Tie your product or services messaging and marketing collateral around your business’ strategy and strategic initiatives. The net result is that you will build more industry momentum, improve the company’s image and reputation, and educate customers who will really see the differentiation and value your products bring to the market.
Now – go out there and start sizzling!
January 30th, 2010
This week Apple announced their much-anticipated iPad, a tablet-like device which has been described as a supersized iPhone, a shrunk down (or new form factor) notebook, or a competitive product with Amazon’s Kindle and other e-readers. At a base price of $499, the iPad has hit a price point to give people who want to purchase an e-reader time to ponder their purchase decision. From a market perspective, I believe their timing was excellent. There was a good article in the Washington Post , Top 10 Reasons The Apple iPad Will Put Amazon’s Kindle Out of Business that has more fact than fiction in it. Truth be told, Apple is going to revolutionize yet another category and give many a competitor angst and a run for consumers’ purchasing dollars.
As a pundit of the high technology marketing, I would be remiss if I did not try to look at this and break down some of the key things that make Apple’s entry into new market so formidable. So I am going to comment on a few marketing strategies I have observed that make this such an interesting case study.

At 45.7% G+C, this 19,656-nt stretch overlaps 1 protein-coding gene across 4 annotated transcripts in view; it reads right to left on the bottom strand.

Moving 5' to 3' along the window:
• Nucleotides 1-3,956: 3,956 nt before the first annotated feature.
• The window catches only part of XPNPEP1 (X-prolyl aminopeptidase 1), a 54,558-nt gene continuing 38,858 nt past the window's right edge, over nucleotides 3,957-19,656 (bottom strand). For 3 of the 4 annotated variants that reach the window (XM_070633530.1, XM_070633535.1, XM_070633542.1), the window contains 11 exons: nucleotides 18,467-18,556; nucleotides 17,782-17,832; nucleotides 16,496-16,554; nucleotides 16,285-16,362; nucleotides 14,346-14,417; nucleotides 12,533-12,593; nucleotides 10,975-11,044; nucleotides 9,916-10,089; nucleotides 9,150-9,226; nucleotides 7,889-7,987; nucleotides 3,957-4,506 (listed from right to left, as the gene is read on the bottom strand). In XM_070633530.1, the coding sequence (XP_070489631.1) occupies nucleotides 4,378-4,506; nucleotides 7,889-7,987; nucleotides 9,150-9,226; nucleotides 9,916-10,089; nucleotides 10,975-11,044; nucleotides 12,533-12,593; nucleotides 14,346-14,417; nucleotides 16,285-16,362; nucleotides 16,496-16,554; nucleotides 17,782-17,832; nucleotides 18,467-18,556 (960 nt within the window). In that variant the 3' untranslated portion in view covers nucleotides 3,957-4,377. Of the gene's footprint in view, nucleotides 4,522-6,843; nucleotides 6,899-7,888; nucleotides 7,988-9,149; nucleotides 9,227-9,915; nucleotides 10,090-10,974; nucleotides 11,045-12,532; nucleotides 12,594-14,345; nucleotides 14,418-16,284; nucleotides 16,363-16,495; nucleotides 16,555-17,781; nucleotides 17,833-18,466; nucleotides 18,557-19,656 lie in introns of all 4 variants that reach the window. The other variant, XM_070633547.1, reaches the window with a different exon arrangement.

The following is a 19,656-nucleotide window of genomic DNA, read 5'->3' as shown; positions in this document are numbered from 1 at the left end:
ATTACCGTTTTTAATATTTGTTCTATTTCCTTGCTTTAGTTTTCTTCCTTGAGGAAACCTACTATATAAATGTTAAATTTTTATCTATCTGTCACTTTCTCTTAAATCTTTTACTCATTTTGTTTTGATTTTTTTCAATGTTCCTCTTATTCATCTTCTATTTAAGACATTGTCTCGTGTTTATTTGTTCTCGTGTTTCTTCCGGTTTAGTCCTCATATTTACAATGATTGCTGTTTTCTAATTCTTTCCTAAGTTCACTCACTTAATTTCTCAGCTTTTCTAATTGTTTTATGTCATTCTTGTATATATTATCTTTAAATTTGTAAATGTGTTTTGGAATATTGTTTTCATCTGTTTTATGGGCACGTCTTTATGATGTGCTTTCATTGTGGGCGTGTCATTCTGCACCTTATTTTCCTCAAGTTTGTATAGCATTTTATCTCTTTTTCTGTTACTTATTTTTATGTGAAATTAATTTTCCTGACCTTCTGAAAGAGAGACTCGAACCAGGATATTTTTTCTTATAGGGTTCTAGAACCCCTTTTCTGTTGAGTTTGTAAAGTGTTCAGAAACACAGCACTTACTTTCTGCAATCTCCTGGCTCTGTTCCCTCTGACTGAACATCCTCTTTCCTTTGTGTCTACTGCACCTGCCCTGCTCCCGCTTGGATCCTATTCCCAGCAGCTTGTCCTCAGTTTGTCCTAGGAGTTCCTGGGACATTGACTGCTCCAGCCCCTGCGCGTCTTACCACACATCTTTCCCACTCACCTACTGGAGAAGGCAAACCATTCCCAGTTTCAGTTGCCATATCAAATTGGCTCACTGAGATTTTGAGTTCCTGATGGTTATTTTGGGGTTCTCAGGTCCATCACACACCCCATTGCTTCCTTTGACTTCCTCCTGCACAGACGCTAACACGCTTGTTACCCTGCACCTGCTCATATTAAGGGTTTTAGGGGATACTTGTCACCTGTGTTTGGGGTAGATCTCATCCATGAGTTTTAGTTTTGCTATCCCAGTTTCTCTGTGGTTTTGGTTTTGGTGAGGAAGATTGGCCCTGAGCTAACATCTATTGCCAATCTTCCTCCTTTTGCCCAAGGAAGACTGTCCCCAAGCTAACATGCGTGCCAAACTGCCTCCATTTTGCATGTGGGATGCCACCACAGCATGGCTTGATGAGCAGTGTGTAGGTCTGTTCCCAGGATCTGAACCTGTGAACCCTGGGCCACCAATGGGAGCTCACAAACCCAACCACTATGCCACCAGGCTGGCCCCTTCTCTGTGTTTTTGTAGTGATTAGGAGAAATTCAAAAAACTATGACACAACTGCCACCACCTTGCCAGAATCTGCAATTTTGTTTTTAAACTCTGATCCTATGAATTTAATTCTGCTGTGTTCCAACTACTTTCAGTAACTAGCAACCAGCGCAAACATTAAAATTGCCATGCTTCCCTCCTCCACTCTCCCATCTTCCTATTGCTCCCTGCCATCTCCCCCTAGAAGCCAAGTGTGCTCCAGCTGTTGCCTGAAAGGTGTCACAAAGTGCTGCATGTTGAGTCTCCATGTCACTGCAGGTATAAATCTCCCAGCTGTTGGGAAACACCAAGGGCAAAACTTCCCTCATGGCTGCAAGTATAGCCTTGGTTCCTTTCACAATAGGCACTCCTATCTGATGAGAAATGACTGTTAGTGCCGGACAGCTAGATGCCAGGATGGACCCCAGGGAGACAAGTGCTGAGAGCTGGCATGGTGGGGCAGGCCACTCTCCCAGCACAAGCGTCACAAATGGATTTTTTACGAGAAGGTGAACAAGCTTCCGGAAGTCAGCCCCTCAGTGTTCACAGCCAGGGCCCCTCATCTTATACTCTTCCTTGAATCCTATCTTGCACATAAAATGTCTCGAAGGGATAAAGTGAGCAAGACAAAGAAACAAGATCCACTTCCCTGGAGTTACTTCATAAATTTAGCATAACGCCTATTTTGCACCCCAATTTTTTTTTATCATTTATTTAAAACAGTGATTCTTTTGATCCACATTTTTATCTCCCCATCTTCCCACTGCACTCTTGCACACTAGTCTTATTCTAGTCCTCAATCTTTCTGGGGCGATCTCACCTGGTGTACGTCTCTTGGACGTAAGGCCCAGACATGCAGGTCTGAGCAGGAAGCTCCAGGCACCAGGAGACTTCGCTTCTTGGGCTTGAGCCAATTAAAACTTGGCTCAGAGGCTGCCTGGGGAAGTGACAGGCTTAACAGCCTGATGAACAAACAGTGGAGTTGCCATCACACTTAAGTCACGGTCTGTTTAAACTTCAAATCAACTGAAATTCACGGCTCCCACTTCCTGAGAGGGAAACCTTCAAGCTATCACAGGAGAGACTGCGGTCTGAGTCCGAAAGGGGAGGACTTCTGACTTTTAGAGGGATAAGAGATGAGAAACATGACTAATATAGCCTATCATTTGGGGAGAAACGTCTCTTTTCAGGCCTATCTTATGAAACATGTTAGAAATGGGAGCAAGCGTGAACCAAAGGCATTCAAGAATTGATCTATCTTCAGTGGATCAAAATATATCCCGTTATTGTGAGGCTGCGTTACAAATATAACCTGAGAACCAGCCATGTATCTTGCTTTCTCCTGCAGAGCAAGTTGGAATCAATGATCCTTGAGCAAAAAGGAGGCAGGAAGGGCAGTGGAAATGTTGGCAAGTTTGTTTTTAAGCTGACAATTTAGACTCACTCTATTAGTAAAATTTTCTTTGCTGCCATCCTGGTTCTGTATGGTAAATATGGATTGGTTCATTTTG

- Great Pricing Strategy. Everybody knows that Apple has a premium pricing strategy. At $499, Apple surprised the market and priced the iPad $10 higher than the Kindle DX. For $10 more of course you would want to buy the Apple over the Kindle. Why not? Well to begin with the iPad display is color while the Kindle is monochrome. Think it will cost you $499 over its lifetime? Think again. If you want 3G wireless, it will cost you an additional $130. More memory – an extra $100. Want a data service to run the 3G network capability and connect to the internet beyond basic Wi-Fi connectivity? That could easy cost you $500 a year. So the total cost of ownership (TCO) of the iPad is going to be pretty high – probably over a $1000 for the first year. And don’t forget the e-books at $9.95 each. The point is that Apple has created a pricing strategy that will lure buyers in. With desirable extra features and services, many buyers will leave a few hundreds of dollars poorer than they expected. Will customers be unhappy? No, because they will have created as product that has delivered an excellent customer experience vs. what the competition can offer.